France: Paris – Père Lachaise cemetery

The Père Lachaise cemetery takes its name from King Louis XIV\’s confessor, Father François d\’Aix de La Chaise. It is the …

France: Paris – Palais Garnier, Opera House

The Palais Garnier, also known as Opéra Garnier, is a 1,979-seat opera house at the Place de l\’Opéra in the 9th …

France: Paris – The dome of the Galleries Lafayette

Created by master glassworker Jacques Gruber in the “Art nouveau” or “Art déco” style, the dome ceiling of the Galleries …

France: Paris – The Louvre Museum

The Louvre, or the Louvre Museum, is the world\’s most-visited museum, and a historic landmark in Paris, France. It is the …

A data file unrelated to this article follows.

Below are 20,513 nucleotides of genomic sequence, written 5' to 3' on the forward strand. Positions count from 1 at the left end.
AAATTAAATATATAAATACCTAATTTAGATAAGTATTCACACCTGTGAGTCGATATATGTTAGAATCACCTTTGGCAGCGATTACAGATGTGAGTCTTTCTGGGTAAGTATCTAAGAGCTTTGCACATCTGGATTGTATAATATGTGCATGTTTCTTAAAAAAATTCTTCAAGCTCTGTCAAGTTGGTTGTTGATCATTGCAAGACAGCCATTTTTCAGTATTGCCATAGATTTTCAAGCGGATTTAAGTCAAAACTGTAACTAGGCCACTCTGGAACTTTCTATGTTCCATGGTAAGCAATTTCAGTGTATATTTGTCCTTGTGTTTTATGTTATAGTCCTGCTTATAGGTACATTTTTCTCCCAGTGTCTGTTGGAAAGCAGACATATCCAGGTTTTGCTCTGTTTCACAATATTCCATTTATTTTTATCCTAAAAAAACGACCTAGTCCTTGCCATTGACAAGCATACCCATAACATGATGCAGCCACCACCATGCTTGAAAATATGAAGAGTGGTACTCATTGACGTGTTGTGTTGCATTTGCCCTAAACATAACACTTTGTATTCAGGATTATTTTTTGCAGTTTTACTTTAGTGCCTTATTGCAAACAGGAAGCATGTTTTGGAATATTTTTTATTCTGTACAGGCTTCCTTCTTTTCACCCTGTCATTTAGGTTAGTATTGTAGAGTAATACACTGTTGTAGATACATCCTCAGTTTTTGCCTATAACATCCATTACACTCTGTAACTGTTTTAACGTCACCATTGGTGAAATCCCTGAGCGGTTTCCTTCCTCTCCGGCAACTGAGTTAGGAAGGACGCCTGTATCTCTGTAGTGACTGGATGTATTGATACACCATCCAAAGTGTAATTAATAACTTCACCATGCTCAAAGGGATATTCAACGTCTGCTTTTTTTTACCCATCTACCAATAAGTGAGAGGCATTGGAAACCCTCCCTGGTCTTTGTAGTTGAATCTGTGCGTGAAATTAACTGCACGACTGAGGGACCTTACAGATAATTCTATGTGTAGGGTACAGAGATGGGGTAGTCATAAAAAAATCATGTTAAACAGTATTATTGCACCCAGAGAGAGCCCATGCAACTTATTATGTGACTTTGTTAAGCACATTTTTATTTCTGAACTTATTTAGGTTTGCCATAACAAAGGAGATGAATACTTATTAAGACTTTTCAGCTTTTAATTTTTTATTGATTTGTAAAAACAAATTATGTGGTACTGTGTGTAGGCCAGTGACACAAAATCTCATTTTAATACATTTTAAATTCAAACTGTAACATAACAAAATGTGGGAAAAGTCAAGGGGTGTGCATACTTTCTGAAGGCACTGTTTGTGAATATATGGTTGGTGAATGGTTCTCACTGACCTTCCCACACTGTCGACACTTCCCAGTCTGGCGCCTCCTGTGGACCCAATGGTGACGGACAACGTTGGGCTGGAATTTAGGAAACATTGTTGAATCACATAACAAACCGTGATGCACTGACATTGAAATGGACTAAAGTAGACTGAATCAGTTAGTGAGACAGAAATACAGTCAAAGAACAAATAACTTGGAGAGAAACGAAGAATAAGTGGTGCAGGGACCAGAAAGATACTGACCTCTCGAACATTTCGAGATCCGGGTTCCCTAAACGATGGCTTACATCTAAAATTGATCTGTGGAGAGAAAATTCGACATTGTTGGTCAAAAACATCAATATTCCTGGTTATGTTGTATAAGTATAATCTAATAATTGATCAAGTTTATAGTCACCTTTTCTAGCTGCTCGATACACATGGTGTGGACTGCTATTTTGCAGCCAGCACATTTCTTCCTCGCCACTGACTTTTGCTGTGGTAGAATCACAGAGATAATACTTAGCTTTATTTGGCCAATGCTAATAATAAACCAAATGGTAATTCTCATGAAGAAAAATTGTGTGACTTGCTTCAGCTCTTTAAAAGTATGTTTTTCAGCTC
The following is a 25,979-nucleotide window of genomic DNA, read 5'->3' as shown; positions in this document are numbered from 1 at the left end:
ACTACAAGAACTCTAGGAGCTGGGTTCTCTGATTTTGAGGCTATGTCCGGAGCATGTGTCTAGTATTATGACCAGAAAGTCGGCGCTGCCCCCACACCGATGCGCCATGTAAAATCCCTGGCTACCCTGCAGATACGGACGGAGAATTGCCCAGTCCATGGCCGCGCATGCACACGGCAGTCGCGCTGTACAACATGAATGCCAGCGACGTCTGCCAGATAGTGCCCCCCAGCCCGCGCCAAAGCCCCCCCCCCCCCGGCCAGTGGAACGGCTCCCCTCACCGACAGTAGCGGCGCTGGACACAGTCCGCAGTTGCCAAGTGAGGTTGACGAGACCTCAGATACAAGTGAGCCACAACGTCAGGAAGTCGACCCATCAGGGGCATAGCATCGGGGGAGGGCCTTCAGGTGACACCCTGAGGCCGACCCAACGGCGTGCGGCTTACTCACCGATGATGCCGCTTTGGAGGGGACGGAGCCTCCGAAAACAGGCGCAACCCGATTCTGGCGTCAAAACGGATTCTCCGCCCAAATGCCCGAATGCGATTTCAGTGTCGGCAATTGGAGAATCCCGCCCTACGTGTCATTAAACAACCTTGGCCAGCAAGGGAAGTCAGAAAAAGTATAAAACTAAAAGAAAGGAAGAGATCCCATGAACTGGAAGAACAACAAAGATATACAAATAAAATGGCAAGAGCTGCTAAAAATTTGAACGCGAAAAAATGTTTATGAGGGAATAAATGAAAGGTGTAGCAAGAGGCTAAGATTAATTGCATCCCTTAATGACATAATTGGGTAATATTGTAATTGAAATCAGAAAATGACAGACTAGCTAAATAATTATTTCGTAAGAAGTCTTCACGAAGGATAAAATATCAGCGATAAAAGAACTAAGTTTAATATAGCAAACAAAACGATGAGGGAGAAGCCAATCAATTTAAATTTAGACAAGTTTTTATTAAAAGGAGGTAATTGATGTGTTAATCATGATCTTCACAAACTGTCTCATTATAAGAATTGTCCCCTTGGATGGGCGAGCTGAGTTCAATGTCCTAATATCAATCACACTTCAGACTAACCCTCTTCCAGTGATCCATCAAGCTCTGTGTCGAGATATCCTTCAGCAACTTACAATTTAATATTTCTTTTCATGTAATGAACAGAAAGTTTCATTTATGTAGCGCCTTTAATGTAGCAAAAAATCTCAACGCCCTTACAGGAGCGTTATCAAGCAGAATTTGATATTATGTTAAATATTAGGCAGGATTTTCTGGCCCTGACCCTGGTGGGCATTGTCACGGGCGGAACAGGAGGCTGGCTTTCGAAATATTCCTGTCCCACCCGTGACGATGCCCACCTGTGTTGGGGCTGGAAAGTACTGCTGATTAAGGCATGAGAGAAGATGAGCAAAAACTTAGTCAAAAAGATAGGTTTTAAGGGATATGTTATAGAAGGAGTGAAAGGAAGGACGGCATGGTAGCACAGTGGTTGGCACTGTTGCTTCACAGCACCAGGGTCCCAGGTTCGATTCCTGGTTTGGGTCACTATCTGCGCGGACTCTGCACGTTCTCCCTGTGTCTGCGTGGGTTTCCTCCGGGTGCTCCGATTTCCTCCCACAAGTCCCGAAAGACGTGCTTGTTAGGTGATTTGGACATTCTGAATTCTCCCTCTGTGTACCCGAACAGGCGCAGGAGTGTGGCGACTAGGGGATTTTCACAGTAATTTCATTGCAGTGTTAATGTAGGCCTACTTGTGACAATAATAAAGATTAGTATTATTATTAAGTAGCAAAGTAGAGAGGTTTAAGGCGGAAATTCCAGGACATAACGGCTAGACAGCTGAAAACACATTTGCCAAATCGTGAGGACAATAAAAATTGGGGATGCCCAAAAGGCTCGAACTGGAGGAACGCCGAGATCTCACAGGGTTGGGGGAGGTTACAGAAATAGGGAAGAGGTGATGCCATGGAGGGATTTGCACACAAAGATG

France: Paris – Sacré-Cœur & the Monmartre

The Sacré-Coeur, consecrated in 1919, is one of the most iconic monuments in Paris. At the top of the Butte Montmarte, it …

France: Maison la Roche – Le Corbusier

Designed and built between 1923 and 1925 by Le Corbusier and Pierre Jeanneret, the Maison La Roche was widely photographed …

France: Paris – Statue of Liberty

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France: Paris – Palace of Versailles

The Palace of Versailles was the principal residence of the French kings from the time of Louis XIV to Louis XVI. …

France: Paris – Musee D’Orsay

Housed in a train station built for the 1900 World\’s Fair, the Musée d\’Orsay is known throughout the world for its rich …

France: Paris – the banks of the Seine

The banks of the River Seine through the heart of Paris are listed as UNESCO world heritage site due to the incredible …